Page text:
Compliance requirements for CD secured loans are not typically a huge topic of discussion for compliance seminar speakers or article authors.  That said, one of our members suggested this topic (you know who you are!), and I think it is a great topic to write on from the perspective of CD secured loans, rather than just bringing up these loans when discussing applicable regulations (which is usually the way it happens). The truth is that most financial institutions (and regulators) just…

Each month, the FDIC and OCC each release a list of banks that have been evaluated under the Community Reinvestment Act (CRA).  This information is extremely valuable to CRA officers as one of the best ways to understand the CRA requirements for a financial institution is to read the performance evaluations of other financial institutions of the same regulator. This article summarizes some of the key points from these evaluations.

TRID Purpose on Construction Loans

This Compliance Clip reviews how to disclose the loan purpose for construction loans. This is a topic we continue to see issues on as it is actually a bit more complex than it needs to be. Adam breaks down examples of construction loans that are listed under TRID as a purchase, refinance, and construction loan.

On Tuesday, July 31, President Trump signed a four-month extension of the National Flood Insurance Program (NFIP) into law. As has been the case several times this year, the NFIP was set to expire on 7/31/2018 if congress did not step up and renew the program.  Though the House of Representatives had passed the renewal a while back, the Senate did not extend the program until the last minute before the program was set to expire - at midnight on 7/31/18. This short term, temporary extension is the…

It’s never a good idea to “guess” how a new law will be incorporated into a regulation, but I have received quite a few questions regarding how small HMDA reporters will report HMDA data once the CFPB finalizes the changes required by the Economic Growth, Regulatory Relief, and Consumer Protection Act of 2018.  Therefore, I want to share my understanding of what I think is going to happen, though you should know full well that this is (mostly) just speculation until changes to Regulation C become final.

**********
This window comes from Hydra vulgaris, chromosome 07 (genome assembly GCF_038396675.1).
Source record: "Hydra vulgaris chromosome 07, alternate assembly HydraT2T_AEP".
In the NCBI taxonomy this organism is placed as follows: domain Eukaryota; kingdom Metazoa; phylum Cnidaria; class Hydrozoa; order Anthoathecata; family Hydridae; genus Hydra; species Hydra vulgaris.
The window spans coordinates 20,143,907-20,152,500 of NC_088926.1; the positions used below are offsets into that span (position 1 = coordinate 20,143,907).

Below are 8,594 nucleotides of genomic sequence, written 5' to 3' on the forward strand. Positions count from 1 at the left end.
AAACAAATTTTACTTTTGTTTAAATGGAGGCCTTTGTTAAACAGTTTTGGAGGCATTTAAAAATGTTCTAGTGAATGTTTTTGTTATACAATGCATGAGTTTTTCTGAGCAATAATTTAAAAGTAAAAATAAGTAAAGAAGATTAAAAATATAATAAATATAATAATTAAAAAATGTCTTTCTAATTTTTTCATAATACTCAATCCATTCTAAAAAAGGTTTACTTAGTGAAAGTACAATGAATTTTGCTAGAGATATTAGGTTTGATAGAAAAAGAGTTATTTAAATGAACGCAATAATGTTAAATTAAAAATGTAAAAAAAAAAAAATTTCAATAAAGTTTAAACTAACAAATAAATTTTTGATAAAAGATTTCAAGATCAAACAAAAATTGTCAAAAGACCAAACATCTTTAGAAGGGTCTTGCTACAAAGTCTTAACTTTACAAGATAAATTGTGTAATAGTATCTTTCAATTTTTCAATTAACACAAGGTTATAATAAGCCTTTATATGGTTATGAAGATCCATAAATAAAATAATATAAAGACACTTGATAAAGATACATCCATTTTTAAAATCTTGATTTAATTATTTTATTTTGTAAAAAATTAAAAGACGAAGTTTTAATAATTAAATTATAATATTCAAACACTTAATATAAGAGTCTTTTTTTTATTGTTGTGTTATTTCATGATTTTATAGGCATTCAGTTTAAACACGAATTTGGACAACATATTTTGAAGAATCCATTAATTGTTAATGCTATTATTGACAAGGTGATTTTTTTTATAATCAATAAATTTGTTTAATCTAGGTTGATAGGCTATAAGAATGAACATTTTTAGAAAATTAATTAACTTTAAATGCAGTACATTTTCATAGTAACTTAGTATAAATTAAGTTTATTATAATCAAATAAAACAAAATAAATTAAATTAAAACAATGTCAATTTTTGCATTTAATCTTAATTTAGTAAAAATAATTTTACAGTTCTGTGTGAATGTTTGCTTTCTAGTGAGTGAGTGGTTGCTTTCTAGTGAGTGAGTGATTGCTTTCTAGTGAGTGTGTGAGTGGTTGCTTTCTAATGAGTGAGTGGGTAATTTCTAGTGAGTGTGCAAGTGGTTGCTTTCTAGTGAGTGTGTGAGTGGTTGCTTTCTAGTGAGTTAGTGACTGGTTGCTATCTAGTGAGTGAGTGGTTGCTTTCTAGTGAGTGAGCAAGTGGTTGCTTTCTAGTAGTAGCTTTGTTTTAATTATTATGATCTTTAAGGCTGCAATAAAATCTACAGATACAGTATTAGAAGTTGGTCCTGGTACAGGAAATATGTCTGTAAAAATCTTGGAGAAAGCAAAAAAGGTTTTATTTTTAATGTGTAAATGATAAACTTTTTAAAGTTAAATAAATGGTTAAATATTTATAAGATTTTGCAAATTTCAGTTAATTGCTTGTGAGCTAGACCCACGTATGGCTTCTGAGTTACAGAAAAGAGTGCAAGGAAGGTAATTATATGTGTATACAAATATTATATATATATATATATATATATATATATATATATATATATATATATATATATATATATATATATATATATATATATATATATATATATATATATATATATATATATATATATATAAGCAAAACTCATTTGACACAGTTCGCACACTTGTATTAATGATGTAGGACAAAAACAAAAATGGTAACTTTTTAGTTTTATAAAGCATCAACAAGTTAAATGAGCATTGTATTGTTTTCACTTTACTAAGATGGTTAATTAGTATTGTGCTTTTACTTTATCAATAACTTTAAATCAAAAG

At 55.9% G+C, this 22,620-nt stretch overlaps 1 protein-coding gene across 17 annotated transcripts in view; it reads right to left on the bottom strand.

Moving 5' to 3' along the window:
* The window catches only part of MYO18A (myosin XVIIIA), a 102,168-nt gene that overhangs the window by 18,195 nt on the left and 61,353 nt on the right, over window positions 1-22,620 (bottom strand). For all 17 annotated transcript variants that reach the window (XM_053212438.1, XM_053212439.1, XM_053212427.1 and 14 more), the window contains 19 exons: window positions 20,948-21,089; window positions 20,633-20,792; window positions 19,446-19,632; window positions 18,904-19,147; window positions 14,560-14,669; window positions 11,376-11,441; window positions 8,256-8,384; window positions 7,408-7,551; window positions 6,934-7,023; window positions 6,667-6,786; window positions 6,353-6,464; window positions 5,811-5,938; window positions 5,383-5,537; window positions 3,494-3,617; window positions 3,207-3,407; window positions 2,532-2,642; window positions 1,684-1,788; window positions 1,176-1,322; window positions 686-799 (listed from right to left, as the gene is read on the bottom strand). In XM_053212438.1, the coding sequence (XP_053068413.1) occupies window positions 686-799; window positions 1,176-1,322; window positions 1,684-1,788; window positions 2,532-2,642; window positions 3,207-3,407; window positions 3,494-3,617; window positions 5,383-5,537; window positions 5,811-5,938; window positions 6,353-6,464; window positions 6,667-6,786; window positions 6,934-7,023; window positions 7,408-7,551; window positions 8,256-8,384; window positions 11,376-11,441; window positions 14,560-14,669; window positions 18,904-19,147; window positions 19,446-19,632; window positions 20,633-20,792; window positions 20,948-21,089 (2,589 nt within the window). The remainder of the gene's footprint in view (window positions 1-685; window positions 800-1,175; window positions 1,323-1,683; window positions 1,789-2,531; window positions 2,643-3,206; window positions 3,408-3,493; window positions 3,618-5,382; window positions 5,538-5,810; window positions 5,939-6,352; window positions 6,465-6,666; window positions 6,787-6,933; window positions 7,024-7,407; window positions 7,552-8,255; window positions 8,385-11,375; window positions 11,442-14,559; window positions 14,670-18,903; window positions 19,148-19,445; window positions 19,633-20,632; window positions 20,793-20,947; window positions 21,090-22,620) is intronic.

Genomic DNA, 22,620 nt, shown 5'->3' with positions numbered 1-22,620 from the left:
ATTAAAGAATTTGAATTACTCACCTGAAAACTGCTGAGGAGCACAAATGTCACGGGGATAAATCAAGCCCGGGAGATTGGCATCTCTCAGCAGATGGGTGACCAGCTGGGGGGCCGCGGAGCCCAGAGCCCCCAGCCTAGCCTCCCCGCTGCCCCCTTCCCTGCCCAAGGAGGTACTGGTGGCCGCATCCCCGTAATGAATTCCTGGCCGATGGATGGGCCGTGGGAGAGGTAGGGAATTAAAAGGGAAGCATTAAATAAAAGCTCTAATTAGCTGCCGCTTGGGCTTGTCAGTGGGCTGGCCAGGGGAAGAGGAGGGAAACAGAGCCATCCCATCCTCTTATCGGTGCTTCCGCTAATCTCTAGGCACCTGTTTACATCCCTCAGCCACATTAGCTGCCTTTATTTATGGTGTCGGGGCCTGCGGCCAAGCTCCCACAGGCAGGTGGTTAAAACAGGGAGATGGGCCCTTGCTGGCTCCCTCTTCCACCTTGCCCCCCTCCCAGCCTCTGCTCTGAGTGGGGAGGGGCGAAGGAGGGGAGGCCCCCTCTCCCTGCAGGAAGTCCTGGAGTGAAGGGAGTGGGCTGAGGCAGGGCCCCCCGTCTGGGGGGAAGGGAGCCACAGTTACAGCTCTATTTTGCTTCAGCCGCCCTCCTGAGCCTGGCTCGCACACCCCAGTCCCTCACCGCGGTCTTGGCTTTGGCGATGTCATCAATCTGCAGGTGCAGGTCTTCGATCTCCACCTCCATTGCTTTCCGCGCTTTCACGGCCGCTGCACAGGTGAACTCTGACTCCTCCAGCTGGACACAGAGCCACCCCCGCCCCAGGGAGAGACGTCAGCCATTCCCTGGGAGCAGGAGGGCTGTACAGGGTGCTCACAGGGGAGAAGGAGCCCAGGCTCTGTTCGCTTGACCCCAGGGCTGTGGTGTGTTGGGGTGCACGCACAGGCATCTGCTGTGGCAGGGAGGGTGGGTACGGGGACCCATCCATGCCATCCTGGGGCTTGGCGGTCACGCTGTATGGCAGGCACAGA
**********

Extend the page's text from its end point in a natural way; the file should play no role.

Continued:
In January of 2018, FinCEN provided an announcement that a new version of the Suspicious Activity Report (SAR) will be modified and available for use in June of 2018.  It is our understanding that, on Friday, July 28, 2018 FinCen finally released the new SAR Form (2018).

This revision marks the first update to the SAR form since releasing the electronic-only version (v1.1) of the form a few years back.  These SAR changes appear to be substantially similar to the 2017 revisions that were made to the Currency Transaction Report (CTR) as most changes are minor in nature and will not be substantial for most financial institutions.  That said, three of the five sections of the original version of the electronic SAR are reported o have been modified, though, again, most changes are not substantial to financial institutions - with the exception on SARs filed for a cyber-event.  

As compliance professionals, we have an opportunity to impact future rules and regulations by providing comments to proposed rulemakings.  This opportunity is actually built into the rulemaking process, and I can tell you from reading many final rules over the years that comments are at least considered and often addressed in final rules.  The truth is that comments can make a difference and, right now, we all have an opportunity to provide feedback (comment) regarding how disparate impact is evaluated under the Fair Housing Act.

Section 1026.19(e)(3)(iv)(D) of Regulation Z requires a creditor to provide a revised Loan Estimate within three business days after the date an interest rate is subsequently locked on a loan where an initial LE was issued without a (signed) rate lock agreement in place.  In other words, if a rate was initially floating and is later locked, a revised LE must be provided within three business days of the rate lock.